Winter is finally over and grass is growing all over the province, but don’t bring out your lawnmower just yet! 

Norm Gregoire works for the RM of Stuartburn as the community liaison for at-risk species. He is promoting No Mow May and asks everyone to participate. 

“Moths, butterflies, and beetles and things like that need warmer days, depending on the species, to hatch and come out. When we don't give them that chance, if we start mowing right away, then essentially, we're just mowing them over and that's the end of it all.” 

He says by waiting a little bit longer to mow the grass, we give these needed insects a chance to come out. 

Gregoire mentions it also increases the odds of getting native flower species to grow. 

“And we think about things like bumblebees that everyone loves, well they need to nectar, they need those early flowers that come out like dandelions. I know dandelions aren't native, but they do provide a service.” 

If you don’t want to let your grass grow throughout your entire lawn, Gregoire asks that you choose a section of your lawn to save for the insects.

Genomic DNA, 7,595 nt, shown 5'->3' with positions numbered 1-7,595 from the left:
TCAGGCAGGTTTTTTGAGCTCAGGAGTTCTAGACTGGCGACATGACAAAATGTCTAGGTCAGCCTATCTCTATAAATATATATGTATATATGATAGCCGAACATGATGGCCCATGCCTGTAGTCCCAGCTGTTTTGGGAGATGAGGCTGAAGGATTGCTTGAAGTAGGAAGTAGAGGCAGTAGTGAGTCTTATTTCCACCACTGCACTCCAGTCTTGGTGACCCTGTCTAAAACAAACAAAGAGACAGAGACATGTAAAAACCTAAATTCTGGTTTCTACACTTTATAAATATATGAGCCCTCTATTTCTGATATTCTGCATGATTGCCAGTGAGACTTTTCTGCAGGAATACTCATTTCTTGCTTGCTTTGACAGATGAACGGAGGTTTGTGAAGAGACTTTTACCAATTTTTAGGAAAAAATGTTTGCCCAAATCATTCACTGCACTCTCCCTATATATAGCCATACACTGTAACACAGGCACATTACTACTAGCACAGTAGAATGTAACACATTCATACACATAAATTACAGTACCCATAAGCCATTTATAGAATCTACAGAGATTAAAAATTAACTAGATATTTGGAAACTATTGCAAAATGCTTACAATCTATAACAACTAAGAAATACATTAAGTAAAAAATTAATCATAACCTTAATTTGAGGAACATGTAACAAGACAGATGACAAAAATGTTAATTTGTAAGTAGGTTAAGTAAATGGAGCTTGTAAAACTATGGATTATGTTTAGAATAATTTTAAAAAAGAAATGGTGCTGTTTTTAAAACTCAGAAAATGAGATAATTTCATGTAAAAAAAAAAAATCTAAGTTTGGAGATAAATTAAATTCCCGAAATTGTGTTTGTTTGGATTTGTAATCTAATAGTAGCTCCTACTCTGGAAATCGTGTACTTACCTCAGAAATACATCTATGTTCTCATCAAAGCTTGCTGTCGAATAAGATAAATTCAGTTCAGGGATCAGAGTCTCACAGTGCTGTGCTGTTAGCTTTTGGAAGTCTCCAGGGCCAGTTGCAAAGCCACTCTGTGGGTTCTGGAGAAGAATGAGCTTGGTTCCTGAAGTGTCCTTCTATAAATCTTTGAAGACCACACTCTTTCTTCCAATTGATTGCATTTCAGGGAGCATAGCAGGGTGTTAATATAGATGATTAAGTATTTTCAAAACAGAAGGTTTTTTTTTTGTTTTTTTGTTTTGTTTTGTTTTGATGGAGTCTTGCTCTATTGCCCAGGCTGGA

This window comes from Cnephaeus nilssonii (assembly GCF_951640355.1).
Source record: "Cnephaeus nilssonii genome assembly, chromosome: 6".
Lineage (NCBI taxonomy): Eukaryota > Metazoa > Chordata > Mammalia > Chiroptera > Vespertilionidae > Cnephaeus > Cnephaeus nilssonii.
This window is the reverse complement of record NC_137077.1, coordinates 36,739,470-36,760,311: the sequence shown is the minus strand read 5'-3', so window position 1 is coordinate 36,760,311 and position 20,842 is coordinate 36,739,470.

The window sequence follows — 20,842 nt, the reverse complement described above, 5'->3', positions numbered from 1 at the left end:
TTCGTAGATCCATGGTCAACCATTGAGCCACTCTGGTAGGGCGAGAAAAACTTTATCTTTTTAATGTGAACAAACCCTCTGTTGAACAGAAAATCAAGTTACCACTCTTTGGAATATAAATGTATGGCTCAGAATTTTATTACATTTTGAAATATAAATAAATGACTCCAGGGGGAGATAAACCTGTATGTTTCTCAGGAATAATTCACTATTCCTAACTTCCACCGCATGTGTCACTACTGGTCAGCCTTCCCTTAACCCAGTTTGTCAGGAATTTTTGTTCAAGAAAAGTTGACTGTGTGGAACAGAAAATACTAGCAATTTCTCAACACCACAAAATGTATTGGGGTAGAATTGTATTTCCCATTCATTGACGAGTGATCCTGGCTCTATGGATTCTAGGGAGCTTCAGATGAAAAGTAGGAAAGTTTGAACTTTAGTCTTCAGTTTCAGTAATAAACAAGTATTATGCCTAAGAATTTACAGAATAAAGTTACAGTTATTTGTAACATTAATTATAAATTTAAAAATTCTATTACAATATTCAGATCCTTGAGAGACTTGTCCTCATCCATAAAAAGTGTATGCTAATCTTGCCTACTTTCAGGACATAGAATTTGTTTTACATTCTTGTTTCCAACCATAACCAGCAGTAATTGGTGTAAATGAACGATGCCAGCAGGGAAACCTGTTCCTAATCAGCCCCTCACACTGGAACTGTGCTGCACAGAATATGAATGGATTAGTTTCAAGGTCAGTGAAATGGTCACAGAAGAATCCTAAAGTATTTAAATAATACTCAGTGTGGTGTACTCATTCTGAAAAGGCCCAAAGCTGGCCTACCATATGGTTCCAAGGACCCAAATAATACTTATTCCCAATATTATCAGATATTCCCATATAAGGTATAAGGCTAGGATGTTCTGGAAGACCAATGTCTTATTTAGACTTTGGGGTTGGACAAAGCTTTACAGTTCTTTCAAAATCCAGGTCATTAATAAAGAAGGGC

“I know not everyone is able to leave the entire lawn to grow to eight inches by the time the end of May comes around, but maybe set aside a part of your lawn, maybe a corner, or even better, the perimeter of the lawn, certain areas that we can sort of rewild for nature,” he says. “We all do our own little parts, and I believe that it does help in the long run.” 

While it can be tempting to strive for perfection and have the most well-maintained lawn, these species need a place to grow. 

“That urban environment is growing and growing as the years go on, so any little bit of nature that we can leave definitely helps out every creature, whether it's large or small in the long run.” 


With files from Carly Koop